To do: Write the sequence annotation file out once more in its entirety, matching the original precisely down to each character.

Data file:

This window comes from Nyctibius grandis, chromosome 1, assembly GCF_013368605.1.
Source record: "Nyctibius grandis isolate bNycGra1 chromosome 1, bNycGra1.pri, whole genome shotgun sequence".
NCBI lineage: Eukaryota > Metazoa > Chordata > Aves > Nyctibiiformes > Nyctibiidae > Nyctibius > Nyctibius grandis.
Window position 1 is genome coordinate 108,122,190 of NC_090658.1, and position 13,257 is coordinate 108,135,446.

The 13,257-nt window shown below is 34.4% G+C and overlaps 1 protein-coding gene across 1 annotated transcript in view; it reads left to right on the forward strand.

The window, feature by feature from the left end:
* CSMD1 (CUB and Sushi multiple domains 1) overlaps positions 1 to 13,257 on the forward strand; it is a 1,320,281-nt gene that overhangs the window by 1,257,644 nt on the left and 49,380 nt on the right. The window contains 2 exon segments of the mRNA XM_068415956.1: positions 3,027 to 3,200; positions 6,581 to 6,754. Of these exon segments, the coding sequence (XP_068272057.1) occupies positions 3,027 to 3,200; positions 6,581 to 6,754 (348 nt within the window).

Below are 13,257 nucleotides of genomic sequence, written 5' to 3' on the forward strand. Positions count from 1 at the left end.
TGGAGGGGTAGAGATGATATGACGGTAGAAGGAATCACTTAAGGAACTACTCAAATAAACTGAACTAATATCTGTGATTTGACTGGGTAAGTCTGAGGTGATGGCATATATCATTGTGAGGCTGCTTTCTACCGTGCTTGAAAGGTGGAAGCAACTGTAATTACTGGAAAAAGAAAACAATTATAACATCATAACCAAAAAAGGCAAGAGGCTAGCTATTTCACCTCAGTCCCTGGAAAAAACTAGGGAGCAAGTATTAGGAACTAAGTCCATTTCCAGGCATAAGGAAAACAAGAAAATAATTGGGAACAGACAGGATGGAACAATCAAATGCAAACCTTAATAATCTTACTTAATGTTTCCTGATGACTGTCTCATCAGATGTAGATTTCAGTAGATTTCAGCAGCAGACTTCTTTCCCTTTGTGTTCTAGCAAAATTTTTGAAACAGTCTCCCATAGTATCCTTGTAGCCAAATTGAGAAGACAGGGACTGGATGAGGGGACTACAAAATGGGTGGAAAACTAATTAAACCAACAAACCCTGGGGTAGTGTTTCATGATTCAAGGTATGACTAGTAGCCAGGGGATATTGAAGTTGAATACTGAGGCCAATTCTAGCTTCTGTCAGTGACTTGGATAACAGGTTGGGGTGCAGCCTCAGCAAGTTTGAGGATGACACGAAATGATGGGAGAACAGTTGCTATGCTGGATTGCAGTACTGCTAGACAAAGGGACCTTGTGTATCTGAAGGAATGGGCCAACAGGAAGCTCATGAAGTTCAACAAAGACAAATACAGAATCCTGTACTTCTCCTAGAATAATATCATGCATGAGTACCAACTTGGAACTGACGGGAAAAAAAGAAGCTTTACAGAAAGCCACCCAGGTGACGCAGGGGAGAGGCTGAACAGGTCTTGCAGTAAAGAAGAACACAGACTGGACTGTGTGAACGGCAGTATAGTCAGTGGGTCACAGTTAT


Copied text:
This window comes from Nyctibius grandis, chromosome 1, assembly GCF_013368605.1.
Source record: "Nyctibius grandis isolate bNycGra1 chromosome 1, bNycGra1.pri, whole genome shotgun sequence".
NCBI lineage: Eukaryota > Metazoa > Chordata > Aves > Nyctibiiformes > Nyctibiidae > Nyctibius > Nyctibius grandis.
Window position 1 is genome coordinate 108,122,190 of NC_090658.1, and position 13,257 is coordinate 108,135,446.

The 13,257-nt window shown below is 34.4% G+C and overlaps 1 protein-coding gene across 1 annotated transcript in view; it reads left to right on the forward strand.

The window, feature by feature from the left end:
* CSMD1 (CUB and Sushi multiple domains 1) overlaps positions 1 to 13,257 on the forward strand; it is a 1,320,281-nt gene that overhangs the window by 1,257,644 nt on the left and 49,380 nt on the right. The window contains 2 exon segments of the mRNA XM_068415956.1: positions 3,027 to 3,200; positions 6,581 to 6,754. Of these exon segments, the coding sequence (XP_068272057.1) occupies positions 3,027 to 3,200; positions 6,581 to 6,754 (348 nt within the window).

Below are 13,257 nucleotides of genomic sequence, written 5' to 3' on the forward strand. Positions count from 1 at the left end.
TGGAGGGGTAGAGATGATATGACGGTAGAAGGAATCACTTAAGGAACTACTCAAATAAACTGAACTAATATCTGTGATTTGACTGGGTAAGTCTGAGGTGATGGCATATATCATTGTGAGGCTGCTTTCTACCGTGCTTGAAAGGTGGAAGCAACTGTAATTACTGGAAAAAGAAAACAATTATAACATCATAACCAAAAAAGGCAAGAGGCTAGCTATTTCACCTCAGTCCCTGGAAAAAACTAGGGAGCAAGTATTAGGAACTAAGTCCATTTCCAGGCATAAGGAAAACAAGAAAATAATTGGGAACAGACAGGATGGAACAATCAAATGCAAACCTTAATAATCTTACTTAATGTTTCCTGATGACTGTCTCATCAGATGTAGATTTCAGTAGATTTCAGCAGCAGACTTCTTTCCCTTTGTGTTCTAGCAAAATTTTTGAAACAGTCTCCCATAGTATCCTTGTAGCCAAATTGAGAAGACAGGGACTGGATGAGGGGACTACAAAATGGGTGGAAAACTAATTAAACCAACAAACCCTGGGGTAGTGTTTCATGATTCAAGGTATGACTAGTAGCCAGGGGATATTGAAGTTGAATACTGAGGCCAATTCTAGCTTCTGTCAGTGACTTGGATAACAGGTTGGGGTGCAGCCTCAGCAAGTTTGAGGATGACACGAAATGATGGGAGAACAGTTGCTATGCTGGATTGCAGTACTGCTAGACAAAGGGACCTTGTGTATCTGAAGGAATGGGCCAACAGGAAGCTCATGAAGTTCAACAAAGACAAATACAGAATCCTGTACTTCTCCTAGAATAATATCATGCATGAGTACCAACTTGGAACTGACGGGAAAAAAAGAAGCTTTACAGAAAGCCACCCAGGTGACGCAGGGGAGAGGCTGAACAGGTCTTGCAGTAAAGAAGAACACAGACTGGACTGTGTGAACGGCAGTATAGTCAGTGGGTCACAGTTAT